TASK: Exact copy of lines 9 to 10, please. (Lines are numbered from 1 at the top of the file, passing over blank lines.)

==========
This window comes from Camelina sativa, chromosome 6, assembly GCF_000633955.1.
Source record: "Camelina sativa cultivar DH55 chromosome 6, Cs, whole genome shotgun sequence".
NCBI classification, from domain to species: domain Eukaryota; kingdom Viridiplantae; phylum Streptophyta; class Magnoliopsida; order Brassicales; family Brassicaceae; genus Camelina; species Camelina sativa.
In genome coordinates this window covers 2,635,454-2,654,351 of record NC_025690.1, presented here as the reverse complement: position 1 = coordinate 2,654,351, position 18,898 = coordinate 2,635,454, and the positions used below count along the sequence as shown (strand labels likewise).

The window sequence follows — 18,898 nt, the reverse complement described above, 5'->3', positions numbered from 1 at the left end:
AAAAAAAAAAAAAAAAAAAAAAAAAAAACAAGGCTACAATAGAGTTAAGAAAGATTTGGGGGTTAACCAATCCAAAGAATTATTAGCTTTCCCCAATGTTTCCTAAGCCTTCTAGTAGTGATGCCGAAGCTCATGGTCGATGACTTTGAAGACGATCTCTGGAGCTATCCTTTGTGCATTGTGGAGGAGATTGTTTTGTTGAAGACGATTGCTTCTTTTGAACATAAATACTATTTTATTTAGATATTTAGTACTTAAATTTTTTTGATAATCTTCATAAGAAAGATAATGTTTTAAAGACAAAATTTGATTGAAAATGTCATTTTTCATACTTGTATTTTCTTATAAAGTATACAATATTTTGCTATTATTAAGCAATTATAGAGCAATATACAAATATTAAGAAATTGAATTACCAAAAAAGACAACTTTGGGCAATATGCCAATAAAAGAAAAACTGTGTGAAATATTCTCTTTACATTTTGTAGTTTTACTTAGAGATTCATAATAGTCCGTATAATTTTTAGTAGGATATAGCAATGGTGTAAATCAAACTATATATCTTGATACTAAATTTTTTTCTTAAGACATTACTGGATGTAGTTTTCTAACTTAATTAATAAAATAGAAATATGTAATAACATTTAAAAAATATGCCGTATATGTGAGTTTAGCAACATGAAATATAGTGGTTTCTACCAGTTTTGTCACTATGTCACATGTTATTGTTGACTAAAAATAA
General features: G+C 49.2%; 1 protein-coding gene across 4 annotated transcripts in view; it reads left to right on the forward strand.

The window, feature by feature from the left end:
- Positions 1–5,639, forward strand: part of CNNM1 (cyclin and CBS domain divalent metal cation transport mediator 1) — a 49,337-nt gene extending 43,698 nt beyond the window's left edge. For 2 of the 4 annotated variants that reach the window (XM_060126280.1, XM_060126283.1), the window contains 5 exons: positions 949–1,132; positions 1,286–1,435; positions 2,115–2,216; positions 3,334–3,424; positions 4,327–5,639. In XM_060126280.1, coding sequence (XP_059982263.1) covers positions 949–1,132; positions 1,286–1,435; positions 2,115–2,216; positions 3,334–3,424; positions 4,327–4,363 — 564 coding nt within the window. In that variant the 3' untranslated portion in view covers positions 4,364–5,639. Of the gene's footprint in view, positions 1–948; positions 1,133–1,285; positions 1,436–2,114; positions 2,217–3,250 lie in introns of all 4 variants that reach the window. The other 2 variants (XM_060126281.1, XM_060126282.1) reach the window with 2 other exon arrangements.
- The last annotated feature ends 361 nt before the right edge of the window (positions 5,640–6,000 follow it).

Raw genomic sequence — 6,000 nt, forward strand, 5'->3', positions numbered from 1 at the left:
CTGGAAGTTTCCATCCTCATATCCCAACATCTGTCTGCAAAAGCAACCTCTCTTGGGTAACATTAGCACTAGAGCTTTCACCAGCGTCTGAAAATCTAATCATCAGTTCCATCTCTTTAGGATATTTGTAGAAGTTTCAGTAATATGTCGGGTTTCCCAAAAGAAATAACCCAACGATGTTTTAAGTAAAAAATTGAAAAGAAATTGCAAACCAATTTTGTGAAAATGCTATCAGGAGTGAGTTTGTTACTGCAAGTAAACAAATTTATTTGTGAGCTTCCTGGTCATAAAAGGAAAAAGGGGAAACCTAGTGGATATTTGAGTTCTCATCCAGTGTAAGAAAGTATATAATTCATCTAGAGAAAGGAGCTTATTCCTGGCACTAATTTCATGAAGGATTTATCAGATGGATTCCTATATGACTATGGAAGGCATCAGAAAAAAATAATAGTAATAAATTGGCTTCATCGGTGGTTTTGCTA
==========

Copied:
- Positions 1–5,639, forward strand: part of CNNM1 (cyclin and CBS domain divalent metal cation transport mediator 1) — a 49,337-nt gene extending 43,698 nt beyond the window's left edge. For 2 of the 4 annotated variants that reach the window (XM_060126280.1, XM_060126283.1), the window contains 5 exons: positions 949–1,132; positions 1,286–1,435; positions 2,115–2,216; positions 3,334–3,424; positions 4,327–5,639. In XM_060126280.1, coding sequence (XP_059982263.1) covers positions 949–1,132; positions 1,286–1,435; positions 2,115–2,216; positions 3,334–3,424; positions 4,327–4,363 — 564 coding nt within the window. In that variant the 3' untranslated portion in view covers positions 4,364–5,639. Of the gene's footprint in view, positions 1–948; positions 1,133–1,285; positions 1,436–2,114; positions 2,217–3,250 lie in introns of all 4 variants that reach the window. The other 2 variants (XM_060126281.1, XM_060126282.1) reach the window with 2 other exon arrangements.
- The last annotated feature ends 361 nt before the right edge of the window (positions 5,640–6,000 follow it).